Skip to main content

TUneable Multiferroics based on oxygen OCtahedral Structures

Periodic Reporting for period 2 - TUMOCS (TUneable Multiferroics based on oxygen OCtahedral Structures)

Reporting period: 2017-01-01 to 2018-12-31

Development of new wireless and low energy consuming micro-sized sensors is extremely important because of the growing demands for effective monitoring of the operational status of mechanisms, environmental conditions, and safety systems (including those designed to avert terroristic threats). Materials that combine magnetic, polar, and elastic orders (so called multiferroics) are considered as active elements in various new-generation sensors. The main objective of this project was development of novel environmental friendly multiferroics based on metastable perovskites and on layered double hydroxides in which a cross-coupling between ferroic order parameters can be tuned by both internal and external factors. Such materials in forms of films and/or arranged layers find use as magnetic field sensors, sensors of deformation/shock, and environmental sensors. Since the objectives to prepare, characterize, optimize, and modify these novel multiferroic materials required consolidation of specialists of complementary expertise in Physics, Chemistry, and Material Science and Engineering, with access to and skills in using specific and unique equipment and facilities, the interdisciplinary network of teams with different scientific culture and ensuring the effective knowledge & expertise transfer has been formed.
The overall objectives of the project have been achieved. Novel approaches to predict, design and produce new magnetic and multiferroic materials: complex oxides with perovskite-type structure and layered double hydroxides have been suggested and proved. Although Bi-containing compositions were initially considered, it has been found that these approaches can be successfully applied to chemically diverse perovskite-related oxides and layered double hydroxides. The interdisciplinary network of the project has demonstrated its efficiency and a stable trend to extension via new projects and other collaboration schemes with new teams that conduct research in related areas.
New phases of metastable perovskites and layered double hydroxides have been obtained and thoroughly characterised using high-precision experimental methods and theoretical modelling.
The main findings are the following:
In the BiFeO3-BiScO3 solid solution system, annealing-stimulated irreversible transformations (conversion) of high-pressure stabilized phases have been revealed (Figure S1). The conversion stabilized phases have been demonstrated to represent unique polymorphs with remarkable properties, which cannot be obtained by other methods. A special term – conversion polymorphism – has been introduced to denote the annealing-stimulated irreversible transformations of high-pressure stabilised phases. It has been shown that conversion polymorphism is a general phenomenon which can be found in large families of perovskite-related oxygen-octahedral structures. A remarkable feature of the systems where such a phenomenon occurs is that the pattern of the phase diagram depends on the maximum annealing temperature. This implies that by means of controlled annealing, materials with different combinations of the perovskite phases are obtained. Such a feature can be used to design new materials with morphotropic phase boundary.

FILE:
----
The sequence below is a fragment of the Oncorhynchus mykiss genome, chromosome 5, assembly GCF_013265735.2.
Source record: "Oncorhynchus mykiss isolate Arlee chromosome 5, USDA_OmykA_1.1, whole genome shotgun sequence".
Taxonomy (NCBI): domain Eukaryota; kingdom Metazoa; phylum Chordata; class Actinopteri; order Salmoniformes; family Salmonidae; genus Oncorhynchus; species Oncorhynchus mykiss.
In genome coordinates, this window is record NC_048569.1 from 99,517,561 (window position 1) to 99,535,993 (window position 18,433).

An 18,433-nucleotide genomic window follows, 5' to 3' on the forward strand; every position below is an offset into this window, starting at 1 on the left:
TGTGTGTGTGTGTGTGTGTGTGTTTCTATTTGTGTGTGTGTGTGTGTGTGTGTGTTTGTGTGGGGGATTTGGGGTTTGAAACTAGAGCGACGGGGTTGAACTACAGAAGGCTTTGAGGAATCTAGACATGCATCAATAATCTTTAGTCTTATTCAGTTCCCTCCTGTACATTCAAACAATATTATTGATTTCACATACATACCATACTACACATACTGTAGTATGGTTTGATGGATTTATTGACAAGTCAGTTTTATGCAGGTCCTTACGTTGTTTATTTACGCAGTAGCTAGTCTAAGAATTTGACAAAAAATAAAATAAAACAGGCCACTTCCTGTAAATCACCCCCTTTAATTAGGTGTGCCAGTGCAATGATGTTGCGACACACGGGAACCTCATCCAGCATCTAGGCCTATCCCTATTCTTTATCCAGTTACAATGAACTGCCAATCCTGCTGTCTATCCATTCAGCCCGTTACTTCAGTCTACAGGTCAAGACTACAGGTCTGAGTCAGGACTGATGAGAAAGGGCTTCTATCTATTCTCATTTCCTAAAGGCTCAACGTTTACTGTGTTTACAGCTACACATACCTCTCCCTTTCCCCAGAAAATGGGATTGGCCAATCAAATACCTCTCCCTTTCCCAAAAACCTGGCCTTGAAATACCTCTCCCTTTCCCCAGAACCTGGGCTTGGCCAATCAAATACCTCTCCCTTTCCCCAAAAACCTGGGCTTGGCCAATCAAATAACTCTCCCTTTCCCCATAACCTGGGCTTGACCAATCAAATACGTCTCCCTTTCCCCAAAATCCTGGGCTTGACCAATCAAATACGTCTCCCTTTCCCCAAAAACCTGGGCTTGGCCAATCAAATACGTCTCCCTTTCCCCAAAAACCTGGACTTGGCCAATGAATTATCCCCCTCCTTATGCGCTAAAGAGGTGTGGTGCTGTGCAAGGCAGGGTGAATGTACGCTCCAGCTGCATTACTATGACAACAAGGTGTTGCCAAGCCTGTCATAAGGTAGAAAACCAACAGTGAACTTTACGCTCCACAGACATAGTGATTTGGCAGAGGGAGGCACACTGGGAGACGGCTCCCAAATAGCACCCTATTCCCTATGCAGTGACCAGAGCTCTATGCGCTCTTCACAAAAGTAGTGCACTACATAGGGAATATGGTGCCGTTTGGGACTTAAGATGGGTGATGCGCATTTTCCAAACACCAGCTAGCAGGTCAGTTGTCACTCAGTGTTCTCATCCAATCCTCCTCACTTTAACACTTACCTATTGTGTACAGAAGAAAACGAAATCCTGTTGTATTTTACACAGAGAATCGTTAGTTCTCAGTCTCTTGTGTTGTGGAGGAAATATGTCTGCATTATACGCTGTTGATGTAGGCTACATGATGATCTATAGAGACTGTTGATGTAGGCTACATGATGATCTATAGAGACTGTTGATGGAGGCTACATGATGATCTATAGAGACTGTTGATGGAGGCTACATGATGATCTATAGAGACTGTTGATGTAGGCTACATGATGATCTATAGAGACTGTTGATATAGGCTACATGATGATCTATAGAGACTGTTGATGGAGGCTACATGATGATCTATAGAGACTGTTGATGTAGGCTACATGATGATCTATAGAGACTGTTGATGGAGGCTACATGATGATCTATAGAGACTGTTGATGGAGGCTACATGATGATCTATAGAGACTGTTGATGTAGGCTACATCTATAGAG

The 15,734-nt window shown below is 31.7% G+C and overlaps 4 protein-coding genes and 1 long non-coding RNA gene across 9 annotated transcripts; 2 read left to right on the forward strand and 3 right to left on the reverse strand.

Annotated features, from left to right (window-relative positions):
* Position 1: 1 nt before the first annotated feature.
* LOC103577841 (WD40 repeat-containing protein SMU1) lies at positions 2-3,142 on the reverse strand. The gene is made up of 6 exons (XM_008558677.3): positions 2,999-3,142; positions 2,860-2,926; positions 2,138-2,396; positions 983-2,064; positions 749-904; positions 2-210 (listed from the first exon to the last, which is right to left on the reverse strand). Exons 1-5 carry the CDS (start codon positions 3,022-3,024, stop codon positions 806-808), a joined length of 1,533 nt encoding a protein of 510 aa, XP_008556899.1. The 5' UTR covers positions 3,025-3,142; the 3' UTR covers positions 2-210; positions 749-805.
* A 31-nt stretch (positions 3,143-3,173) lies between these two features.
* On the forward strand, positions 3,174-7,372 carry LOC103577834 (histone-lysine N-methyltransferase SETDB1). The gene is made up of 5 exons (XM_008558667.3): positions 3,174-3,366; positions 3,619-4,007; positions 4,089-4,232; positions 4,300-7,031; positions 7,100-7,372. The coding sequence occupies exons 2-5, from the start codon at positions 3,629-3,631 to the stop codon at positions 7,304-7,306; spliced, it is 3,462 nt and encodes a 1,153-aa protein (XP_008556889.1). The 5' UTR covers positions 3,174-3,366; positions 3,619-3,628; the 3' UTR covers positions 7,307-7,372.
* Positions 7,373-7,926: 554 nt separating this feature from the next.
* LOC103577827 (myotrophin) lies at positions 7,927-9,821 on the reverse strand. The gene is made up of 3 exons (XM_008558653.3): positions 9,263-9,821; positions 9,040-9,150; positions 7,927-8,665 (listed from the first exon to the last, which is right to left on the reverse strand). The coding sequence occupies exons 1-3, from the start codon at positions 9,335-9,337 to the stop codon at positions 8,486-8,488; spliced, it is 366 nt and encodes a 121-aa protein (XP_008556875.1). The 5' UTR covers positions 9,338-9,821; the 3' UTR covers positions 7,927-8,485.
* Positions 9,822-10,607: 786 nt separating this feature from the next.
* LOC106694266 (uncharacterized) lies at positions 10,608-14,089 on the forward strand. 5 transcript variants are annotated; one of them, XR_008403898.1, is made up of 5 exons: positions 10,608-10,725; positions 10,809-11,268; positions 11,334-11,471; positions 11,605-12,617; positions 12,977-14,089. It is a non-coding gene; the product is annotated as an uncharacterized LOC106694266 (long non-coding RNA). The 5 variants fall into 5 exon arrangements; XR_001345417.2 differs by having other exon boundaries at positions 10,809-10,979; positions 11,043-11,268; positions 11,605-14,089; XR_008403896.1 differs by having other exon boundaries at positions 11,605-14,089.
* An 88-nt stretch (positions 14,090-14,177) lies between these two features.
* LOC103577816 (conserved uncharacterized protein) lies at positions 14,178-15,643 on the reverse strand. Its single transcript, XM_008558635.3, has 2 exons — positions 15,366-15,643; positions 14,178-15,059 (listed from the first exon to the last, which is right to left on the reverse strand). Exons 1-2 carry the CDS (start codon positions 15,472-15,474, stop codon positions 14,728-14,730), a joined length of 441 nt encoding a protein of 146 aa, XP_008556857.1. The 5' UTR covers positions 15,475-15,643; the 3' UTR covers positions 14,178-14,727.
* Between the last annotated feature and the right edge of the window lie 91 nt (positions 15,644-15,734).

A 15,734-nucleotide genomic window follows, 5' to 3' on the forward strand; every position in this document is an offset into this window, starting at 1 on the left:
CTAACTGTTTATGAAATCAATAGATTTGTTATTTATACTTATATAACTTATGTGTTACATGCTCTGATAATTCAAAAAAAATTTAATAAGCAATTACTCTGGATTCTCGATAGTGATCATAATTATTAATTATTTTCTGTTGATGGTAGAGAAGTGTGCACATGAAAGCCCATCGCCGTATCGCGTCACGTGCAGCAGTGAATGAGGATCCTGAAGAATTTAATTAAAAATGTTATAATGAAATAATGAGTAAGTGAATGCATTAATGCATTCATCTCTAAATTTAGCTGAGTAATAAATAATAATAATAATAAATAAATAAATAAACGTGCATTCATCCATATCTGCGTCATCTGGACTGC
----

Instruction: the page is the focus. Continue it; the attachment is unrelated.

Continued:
Magnetic behaviour of Co(II)-Al layered hydroxides has been explained and modelled in terms of characteristic distortions of oxygen octahedra and freezing of the tilting fluctuations of the O-H bonds (Figure S2). The obtained results contribute to understanding of the mechanisms of magnetic phenomena in 2-D systems and, in particular, in layered double hydroxides, and forms a physical basis for potential application of layered materials as tuneable nano-magnets.
Early stage researchers were involved in all the actions of the project. Three summer schools, six workshops and 14 group trainings were organised within the scope of the project. The project achievements and results have been published in 35+ papers in peer-reviewed scientific journals and reported in 52 communications at 35 international conferences.
96.3% of the planned secondments have been implemented.
The obtained results contribute to a global goal of discovery of the high-added value technological products by means of development of new approaches to preparation, optimization and application of novel multifferroic materials. Such materials meet the requirements of ecological compatibility and recyclability. There is a good potential for application of these materials as thin films and arranged 2-D structures in micro-sized sensors.
Figure S1. State diagram the BiFe1-yScyO3 system and the conversion-stabilised phases.
Figure S2. Distortions of oxygen octahedra and freezing of OH-bonds fluctuations in Co-Al LDHs.